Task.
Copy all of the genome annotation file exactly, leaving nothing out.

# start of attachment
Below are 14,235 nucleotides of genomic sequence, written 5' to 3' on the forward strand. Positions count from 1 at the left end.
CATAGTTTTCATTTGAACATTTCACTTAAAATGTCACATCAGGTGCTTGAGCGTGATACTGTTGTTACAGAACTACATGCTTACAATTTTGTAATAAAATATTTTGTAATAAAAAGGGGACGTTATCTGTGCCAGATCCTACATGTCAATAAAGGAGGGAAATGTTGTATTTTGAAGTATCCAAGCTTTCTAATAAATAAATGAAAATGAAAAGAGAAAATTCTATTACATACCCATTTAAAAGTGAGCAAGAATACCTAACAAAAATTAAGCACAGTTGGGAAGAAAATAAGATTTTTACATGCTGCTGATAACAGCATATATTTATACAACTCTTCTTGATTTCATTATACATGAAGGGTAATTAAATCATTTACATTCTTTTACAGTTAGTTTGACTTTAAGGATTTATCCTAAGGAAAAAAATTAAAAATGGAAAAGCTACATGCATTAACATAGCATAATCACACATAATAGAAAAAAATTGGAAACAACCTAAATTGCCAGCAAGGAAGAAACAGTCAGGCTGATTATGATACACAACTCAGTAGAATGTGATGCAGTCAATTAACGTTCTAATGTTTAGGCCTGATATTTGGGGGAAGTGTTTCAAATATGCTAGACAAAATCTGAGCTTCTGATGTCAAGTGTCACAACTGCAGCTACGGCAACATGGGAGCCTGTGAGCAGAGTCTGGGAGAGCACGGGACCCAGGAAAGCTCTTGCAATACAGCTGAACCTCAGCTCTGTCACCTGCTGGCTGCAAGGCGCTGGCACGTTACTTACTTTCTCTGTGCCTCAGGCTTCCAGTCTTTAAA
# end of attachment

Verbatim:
Below are 14,235 nucleotides of genomic sequence, written 5' to 3' on the forward strand. Positions count from 1 at the left end.
CATAGTTTTCATTTGAACATTTCACTTAAAATGTCACATCAGGTGCTTGAGCGTGATACTGTTGTTACAGAACTACATGCTTACAATTTTGTAATAAAATATTTTGTAATAAAAAGGGGACGTTATCTGTGCCAGATCCTACATGTCAATAAAGGAGGGAAATGTTGTATTTTGAAGTATCCAAGCTTTCTAATAAATAAATGAAAATGAAAAGAGAAAATTCTATTACATACCCATTTAAAAGTGAGCAAGAATACCTAACAAAAATTAAGCACAGTTGGGAAGAAAATAAGATTTTTACATGCTGCTGATAACAGCATATATTTATACAACTCTTCTTGATTTCATTATACATGAAGGGTAATTAAATCATTTACATTCTTTTACAGTTAGTTTGACTTTAAGGATTTATCCTAAGGAAAAAAATTAAAAATGGAAAAGCTACATGCATTAACATAGCATAATCACACATAATAGAAAAAAATTGGAAACAACCTAAATTGCCAGCAAGGAAGAAACAGTCAGGCTGATTATGATACACAACTCAGTAGAATGTGATGCAGTCAATTAACGTTCTAATGTTTAGGCCTGATATTTGGGGGAAGTGTTTCAAATATGCTAGACAAAATCTGAGCTTCTGATGTCAAGTGTCACAACTGCAGCTACGGCAACATGGGAGCCTGTGAGCAGAGTCTGGGAGAGCACGGGACCCAGGAAAGCTCTTGCAATACAGCTGAACCTCAGCTCTGTCACCTGCTGGCTGCAAGGCGCTGGCACGTTACTTACTTTCTCTGTGCCTCAGGCTTCCAGTCTTTAAA